The first improvements to relieve congestion on the busy Riverside Freeway were announced Friday by the Orange County Transportation Authority during ceremonies marking its purchase of the controversial 91 Express Lanes.
"This is truly a new day for the 91 Freeway and the 250,000 daily motorists who use it," said Tim Keenan, OCTA board chairman. "We hope to pave the way for much-needed congestion relief on this vital link."
With the tollway under government control, OCTA has eliminated a troublesome non-competition agreement that gave the former owners the right to veto any improvements to the Riverside Freeway that threatened toll revenue.
The first of $1.6 billion in planned improvements is an auxiliary lane to reduce a major westbound chokepoint between the Riverside County line and the Coal Canyon exit. Auxiliary lanes add capacity between interchanges.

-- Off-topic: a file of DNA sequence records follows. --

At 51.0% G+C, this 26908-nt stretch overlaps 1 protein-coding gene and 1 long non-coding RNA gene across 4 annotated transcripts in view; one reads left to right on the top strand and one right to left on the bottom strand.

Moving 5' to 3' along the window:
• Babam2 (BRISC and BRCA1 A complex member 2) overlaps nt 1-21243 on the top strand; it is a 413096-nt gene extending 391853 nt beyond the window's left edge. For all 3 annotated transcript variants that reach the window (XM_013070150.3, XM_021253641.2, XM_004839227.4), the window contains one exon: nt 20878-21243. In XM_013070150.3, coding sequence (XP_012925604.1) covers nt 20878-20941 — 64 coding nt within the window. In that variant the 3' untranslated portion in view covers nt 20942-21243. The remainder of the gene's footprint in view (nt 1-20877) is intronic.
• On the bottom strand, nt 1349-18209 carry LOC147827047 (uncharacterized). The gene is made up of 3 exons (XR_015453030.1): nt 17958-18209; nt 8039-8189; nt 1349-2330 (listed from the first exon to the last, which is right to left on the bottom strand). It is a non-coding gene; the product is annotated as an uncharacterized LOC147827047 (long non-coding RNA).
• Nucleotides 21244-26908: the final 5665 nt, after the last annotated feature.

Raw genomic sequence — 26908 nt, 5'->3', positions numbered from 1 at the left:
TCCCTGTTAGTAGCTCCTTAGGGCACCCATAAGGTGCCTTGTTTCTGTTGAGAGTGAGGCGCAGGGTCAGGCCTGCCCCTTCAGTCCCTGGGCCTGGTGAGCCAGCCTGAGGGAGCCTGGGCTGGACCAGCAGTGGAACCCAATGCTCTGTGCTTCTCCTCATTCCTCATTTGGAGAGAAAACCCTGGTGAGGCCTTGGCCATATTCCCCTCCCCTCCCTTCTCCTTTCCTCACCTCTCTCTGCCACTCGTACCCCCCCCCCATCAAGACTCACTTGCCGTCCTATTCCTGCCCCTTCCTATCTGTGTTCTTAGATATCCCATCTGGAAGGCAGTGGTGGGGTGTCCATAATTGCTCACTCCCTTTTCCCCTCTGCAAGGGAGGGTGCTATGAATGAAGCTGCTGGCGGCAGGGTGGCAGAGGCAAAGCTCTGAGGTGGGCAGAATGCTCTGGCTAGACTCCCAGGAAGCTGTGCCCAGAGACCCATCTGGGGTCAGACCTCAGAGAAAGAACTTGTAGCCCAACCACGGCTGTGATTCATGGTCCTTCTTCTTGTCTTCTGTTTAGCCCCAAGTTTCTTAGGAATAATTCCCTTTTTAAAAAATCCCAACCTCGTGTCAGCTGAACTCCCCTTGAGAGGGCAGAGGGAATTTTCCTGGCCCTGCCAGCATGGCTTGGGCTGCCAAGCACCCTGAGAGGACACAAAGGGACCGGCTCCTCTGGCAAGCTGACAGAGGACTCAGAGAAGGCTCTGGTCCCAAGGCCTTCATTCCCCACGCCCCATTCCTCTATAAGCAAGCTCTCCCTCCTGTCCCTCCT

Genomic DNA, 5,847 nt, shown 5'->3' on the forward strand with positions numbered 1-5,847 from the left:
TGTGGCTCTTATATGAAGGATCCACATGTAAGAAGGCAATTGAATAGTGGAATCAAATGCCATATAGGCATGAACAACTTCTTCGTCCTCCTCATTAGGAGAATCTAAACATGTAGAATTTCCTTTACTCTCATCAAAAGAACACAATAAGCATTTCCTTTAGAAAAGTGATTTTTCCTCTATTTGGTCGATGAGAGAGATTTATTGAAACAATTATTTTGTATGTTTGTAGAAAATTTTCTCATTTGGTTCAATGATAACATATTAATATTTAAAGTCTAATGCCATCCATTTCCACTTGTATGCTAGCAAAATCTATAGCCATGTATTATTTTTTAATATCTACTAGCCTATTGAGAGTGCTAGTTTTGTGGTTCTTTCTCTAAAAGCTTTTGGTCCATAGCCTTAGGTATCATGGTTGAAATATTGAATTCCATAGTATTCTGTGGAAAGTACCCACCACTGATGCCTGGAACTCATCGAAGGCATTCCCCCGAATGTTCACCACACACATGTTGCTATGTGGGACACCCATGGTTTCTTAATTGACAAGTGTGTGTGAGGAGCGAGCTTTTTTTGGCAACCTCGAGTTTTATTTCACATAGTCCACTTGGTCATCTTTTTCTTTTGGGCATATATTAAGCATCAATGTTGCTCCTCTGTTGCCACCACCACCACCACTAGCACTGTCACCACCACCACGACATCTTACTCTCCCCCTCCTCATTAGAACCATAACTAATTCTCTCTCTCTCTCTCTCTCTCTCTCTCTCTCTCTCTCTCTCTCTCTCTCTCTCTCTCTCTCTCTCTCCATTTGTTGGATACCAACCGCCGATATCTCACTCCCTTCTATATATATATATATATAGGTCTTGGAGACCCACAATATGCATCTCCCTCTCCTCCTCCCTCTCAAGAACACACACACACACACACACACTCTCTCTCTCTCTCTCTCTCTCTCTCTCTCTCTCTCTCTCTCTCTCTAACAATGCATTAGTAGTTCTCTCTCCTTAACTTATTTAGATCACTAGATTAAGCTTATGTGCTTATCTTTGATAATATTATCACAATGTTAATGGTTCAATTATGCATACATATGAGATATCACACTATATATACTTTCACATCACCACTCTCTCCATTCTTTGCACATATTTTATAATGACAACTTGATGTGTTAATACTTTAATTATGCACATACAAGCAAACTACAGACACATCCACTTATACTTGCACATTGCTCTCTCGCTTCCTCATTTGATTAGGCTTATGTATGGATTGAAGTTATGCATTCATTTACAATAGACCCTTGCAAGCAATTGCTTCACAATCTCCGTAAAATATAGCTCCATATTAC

Construction of the $8-million lane is set to start in the spring and finish by January 2004.
A second auxiliary lane for the same stretch is being planned.
In addition, OCTA officials are studying a new eastbound lane from the Eastern toll road to the Green River exit and a second one from the toll road to California Highway 71.
That work would cost about $36 million.
"We feel the floodgates are open for us to move on," said Ellen Burton, a planning manager for OCTA, which bought the 91 Express Lanes for $207 million Jan. 3.
In a symbolic gesture Friday, officials from Riverside and Orange counties took a chain saw to a mock non-compete agreement during dedication ceremonies for marking the acquisition.
OCTA also plans to introduce express bus service in September between Riverside, Corona and Orange County.
The two proposed routes would originate at the Galleria at Tyler mall in Riverside and the Crossroads Church on Kellogg Avenue in Corona. Both routes will terminate at UC Irvine and the South Coast Metro area.
The buses will run every 30 minutes from 5 a.m. to 8 a.m., and from 3:30 p.m. to 6:30 p.m.